Divine Mercy devotion centers on trust in Jesus

A procession of children placed flowers in vases in front of an image of the Divine Mercy April 8 at St. Patrick Church. Divine Mercy Sunday is celebrated on the second Sunday of Easter. (Record Photo by Jessica Able)

By Jessica Able, Record Staff Writer

Catholics who share a strong devotion to Divine Mercy Sunday have a simple mantra — “Jesus I trust in you.”

Divine Mercy Sunday, celebrated on the second Sunday of Easter, was officially added to the church’s calendar in 2000 by St. John Paul II. 

The Polish pope was a long-time devotee of the Divine Mercy devotions of St. Faustina Kowalska, whom he beatified in 1993 and canonized in 2000.

Since then, numerous parishes in the Archdiocese of Louisville have started hosting annual Divine Mercy celebrations to mark the feast day.

Doreen DeGeare, one of the organizers of St. Patrick Church’s Divine Mercy celebration, said her life has been transformed by her devotion to the Divine Mercy.

“The message of Divine Mercy is literally that God loves you,” she said in a phone interview last week. “I’ve had hardship in the last few years and it takes the focus off that. I say. ‘Jesus, I trust in you.’ ”

That simple phrase, she said, has become a constant prayer on her lips, one that has strengthened her faith and relationship with God.

Deacon Gary Fowler, a permanent deacon at St. Paul Church, said the message of Jesus’ Divine

Mercy is straightforward: “God loves us, all of us, and he wants us to recognize his great mercy.”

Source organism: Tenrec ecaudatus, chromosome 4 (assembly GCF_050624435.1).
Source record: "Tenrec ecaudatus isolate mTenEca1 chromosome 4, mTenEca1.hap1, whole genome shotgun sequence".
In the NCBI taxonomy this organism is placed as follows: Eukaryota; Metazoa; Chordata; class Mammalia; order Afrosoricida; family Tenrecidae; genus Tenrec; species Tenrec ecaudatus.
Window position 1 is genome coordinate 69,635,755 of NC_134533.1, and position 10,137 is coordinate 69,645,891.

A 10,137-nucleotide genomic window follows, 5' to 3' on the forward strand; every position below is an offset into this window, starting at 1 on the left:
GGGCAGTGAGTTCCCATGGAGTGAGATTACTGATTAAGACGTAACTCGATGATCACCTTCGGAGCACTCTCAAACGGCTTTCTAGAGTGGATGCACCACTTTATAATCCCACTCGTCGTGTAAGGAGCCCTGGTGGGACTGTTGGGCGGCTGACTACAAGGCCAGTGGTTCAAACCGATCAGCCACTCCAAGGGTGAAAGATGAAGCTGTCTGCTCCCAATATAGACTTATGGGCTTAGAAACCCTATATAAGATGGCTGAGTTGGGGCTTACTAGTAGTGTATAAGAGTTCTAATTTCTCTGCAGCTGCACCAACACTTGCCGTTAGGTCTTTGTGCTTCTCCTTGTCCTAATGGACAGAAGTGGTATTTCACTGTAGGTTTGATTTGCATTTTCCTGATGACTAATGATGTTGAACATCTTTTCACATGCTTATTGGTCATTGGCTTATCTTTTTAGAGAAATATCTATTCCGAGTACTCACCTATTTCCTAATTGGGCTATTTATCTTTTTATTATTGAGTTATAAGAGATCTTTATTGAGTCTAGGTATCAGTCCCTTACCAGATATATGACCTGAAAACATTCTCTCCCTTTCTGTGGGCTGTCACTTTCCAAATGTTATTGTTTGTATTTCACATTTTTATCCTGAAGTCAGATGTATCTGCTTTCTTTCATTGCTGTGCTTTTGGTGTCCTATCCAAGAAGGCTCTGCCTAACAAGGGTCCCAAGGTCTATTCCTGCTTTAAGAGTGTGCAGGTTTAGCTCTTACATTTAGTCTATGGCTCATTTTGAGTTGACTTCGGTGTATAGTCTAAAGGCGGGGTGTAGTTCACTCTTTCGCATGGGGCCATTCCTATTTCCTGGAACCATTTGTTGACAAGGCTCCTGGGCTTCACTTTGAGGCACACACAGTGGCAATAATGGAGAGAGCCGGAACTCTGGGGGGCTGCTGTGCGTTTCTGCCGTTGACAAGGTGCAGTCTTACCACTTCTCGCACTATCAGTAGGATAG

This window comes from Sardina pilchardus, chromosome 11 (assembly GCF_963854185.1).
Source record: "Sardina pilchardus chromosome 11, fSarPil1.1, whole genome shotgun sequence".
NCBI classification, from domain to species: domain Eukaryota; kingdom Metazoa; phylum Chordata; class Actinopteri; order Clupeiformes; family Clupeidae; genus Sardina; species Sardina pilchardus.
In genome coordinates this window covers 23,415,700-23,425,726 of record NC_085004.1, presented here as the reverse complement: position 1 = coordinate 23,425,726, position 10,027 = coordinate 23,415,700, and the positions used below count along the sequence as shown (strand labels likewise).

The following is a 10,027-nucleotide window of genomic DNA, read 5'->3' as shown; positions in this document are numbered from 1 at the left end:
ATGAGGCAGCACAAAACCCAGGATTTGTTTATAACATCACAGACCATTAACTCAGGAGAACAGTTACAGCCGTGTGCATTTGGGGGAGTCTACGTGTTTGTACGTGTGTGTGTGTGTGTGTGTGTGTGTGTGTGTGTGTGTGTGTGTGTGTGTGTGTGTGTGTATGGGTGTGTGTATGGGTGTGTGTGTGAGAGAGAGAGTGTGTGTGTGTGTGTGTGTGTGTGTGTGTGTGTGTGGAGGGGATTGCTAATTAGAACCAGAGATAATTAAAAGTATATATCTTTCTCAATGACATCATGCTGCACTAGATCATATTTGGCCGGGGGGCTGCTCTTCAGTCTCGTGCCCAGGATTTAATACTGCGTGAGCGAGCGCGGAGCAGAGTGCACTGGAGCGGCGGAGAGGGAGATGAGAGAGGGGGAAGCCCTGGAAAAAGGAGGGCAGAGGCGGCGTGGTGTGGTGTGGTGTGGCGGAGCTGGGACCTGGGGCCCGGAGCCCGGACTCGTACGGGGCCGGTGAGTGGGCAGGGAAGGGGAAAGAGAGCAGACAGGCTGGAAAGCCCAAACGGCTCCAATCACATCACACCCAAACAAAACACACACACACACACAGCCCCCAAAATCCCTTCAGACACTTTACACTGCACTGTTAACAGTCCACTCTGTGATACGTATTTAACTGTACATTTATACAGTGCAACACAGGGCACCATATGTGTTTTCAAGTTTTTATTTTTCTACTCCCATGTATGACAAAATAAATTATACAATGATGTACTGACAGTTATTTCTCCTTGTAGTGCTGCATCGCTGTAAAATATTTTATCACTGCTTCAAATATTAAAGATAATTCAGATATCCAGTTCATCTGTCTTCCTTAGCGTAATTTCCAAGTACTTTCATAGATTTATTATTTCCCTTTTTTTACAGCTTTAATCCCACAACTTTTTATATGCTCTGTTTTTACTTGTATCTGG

“His mercy is greater than our sins. He wants us to receive his mercy and let it flow out to all his people,” Deacon Fowler said in an interview last week.

Divine Mercy celebrations typically include praying of the Chaplet of Divine Mercy,  the sacrament of reconciliation, eucharistic adoration, rosary, Benediction and veneration of the Divine Mercy image. The image of Divine Mercy, pictured on page one, is based on a vision described by St. Faustina.

The Chaplet of Divine Mercy is prayed with the help of rosary beads and includes the repetition of the prayer, “For the sake of his sorrowful Passion, have mercy on us and on the whole world.”

Some parishes and individuals also pray a Divine Mercy Novena leading up to the feast day.

Carol Masters, one of the organizers of the Divine Mercy Sunday celebrations at St. Paul, said she developed a love of the Divine Mercy prayers in the 1990s when she lived in West Virginia.

“Knowing how he died for us, he wants us to know there is nothing more powerful than his mercy. Even the most hardened sinner has access to that mercy,” she said.

Masters said her devotion to the Divine Mercy has brought “great peace” in her life.

“Jesus leads us to where we are and wants us to know how much he loves us. I think those words ‘Jesus, I trust in you’ are so powerful,” she said.

Much of the tradition of the Divine Mercy devotion and prayers stem from the diary of St. Faustina. In the 1930s, Jesus appeared to the Polish nun on numerous occasions and asked her to “tell the whole world about my inconceivable mercy.”

In his homily April 8 at an outdoor Mass in St. Peter’s Square, Pope Francis said there are several “closed doors” that must be opened in order to experience God’s love and to understand that God’s mercy “is not simply one of his qualities among others, but the very beating of his heart,” according to an April 9 story from Catholic News Service.

One of those “closed doors,” he said, is remaining resigned to one’s sins.

“In discouragement, we give up on mercy,” he said.

Through the sacrament of reconciliation, Christians are reminded that “it isn’t true that everything remains the way it was,” and absolution allows them “to go forward from forgiveness to forgiveness.”

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